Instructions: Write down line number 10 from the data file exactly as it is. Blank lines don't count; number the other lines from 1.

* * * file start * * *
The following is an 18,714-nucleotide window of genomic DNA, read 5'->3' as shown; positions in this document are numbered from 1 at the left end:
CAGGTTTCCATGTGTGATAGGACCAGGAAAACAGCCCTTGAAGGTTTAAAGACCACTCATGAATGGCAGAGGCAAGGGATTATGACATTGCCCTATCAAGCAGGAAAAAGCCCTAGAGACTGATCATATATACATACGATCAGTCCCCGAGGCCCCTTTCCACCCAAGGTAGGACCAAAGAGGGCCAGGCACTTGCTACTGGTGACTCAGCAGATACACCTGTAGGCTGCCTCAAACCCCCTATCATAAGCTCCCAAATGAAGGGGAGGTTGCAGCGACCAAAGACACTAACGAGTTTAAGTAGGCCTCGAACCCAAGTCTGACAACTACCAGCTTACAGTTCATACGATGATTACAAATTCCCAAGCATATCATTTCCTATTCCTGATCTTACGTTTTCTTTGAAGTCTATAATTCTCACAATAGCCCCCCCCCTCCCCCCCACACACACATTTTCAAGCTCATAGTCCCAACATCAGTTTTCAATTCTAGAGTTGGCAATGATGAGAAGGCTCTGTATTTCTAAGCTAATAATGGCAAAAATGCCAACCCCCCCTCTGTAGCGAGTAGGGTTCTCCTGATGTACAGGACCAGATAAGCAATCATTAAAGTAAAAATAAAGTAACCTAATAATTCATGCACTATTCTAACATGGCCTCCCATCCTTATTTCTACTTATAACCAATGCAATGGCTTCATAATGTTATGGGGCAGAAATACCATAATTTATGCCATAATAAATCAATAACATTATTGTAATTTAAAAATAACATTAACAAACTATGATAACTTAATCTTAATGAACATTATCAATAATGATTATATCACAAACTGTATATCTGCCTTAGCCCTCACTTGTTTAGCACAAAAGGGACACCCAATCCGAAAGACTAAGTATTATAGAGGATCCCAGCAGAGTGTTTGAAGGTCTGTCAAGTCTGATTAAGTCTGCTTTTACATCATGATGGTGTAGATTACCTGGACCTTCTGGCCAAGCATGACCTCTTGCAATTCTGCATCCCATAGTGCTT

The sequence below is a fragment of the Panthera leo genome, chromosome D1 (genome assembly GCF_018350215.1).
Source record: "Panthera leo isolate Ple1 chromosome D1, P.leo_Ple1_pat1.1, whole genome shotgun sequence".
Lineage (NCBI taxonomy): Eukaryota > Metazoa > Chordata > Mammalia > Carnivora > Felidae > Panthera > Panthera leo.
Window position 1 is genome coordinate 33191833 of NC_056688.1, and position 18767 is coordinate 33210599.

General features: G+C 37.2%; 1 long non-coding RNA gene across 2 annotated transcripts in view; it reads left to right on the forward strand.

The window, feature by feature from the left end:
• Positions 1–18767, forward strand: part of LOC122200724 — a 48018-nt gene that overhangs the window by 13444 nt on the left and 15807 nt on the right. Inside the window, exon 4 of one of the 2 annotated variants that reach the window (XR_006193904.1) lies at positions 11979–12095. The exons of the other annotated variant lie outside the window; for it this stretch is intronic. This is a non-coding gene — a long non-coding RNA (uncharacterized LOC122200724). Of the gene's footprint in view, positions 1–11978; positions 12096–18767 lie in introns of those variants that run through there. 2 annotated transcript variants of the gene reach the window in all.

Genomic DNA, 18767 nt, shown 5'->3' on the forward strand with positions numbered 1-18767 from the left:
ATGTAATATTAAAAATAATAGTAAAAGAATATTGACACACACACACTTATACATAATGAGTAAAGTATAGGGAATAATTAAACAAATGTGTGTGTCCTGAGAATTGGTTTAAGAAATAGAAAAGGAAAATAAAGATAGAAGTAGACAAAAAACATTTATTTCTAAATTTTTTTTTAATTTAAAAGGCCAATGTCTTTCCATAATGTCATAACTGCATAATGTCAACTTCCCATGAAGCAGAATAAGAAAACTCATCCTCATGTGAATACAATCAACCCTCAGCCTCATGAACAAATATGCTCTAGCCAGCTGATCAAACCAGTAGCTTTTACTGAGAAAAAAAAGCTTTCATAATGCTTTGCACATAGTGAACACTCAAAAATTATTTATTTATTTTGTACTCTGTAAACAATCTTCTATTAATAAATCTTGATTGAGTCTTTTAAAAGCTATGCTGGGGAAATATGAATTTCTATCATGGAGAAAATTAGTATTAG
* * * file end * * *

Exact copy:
Genomic DNA, 18767 nt, shown 5'->3' on the forward strand with positions numbered 1-18767 from the left: